The first consideration should always be the architect and engineer you are going to use. Choose one who has experience of oak timber frames. This may sound obvious, but many architects and designers are unaware of the strengths and limitations a timber frame has to offer.
We have recently been asked to tender for a barn conversion. Drawings have been passed to a builder who then asked us (and others) to provide a quote based on these drawings. There was not a single mortice and tenon joint in sight, only steel plates and brackets to join the oak beams. These are not traditional timber framing methods and will not provide the end customer with the look and feel a traditional oak timber frame has to offer.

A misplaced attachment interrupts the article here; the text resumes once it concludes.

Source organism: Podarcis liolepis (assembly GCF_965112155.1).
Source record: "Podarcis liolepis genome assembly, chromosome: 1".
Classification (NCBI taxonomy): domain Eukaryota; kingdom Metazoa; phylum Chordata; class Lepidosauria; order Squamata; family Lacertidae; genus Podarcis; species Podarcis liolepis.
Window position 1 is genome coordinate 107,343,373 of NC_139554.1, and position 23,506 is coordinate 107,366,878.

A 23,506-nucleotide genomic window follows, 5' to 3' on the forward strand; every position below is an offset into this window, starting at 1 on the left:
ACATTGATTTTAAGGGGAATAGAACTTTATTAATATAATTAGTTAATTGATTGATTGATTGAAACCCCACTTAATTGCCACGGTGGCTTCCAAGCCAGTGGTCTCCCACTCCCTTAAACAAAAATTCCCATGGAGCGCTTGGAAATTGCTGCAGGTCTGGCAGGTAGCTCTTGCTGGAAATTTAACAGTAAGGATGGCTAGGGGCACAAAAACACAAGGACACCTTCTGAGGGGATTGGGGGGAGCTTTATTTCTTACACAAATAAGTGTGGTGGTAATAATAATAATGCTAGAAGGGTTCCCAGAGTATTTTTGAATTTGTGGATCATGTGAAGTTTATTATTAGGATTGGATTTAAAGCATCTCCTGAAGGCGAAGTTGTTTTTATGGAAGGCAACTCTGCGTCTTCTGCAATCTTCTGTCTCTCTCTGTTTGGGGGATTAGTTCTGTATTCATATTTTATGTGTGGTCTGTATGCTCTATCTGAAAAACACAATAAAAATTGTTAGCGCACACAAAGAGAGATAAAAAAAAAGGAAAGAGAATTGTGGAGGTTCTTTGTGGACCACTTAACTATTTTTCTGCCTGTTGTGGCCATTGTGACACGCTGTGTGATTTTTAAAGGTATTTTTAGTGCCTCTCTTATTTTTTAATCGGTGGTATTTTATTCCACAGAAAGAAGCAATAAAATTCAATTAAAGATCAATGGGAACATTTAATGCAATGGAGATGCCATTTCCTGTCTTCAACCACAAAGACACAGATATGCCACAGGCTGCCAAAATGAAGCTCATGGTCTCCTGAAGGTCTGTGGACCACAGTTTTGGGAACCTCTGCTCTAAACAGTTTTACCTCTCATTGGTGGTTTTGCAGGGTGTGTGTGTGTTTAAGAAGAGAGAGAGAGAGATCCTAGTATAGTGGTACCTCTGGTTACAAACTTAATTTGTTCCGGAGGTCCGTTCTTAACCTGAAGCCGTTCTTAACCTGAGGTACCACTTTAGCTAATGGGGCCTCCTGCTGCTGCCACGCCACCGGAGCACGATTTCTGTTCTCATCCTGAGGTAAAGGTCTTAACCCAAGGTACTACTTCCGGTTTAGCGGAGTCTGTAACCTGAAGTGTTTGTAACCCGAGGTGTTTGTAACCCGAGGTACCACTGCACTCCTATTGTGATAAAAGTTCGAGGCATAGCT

The engineer hasn’t even stated that stainless steel must be used as the tannin in oak will react with standard steel causing corrosion and ultimately failure of the joint.
We are working with the builder to try and change the design and engineering so that traditional methods can be used without the use of stainless steel. Not only will this provide a more aesthetically pleasing and more durable frame but could save the customer thousands of pounds in build costs.
There are plenty of architects and engineers that do understand timber framing and have experience in this field, so please do your research and choose wisely.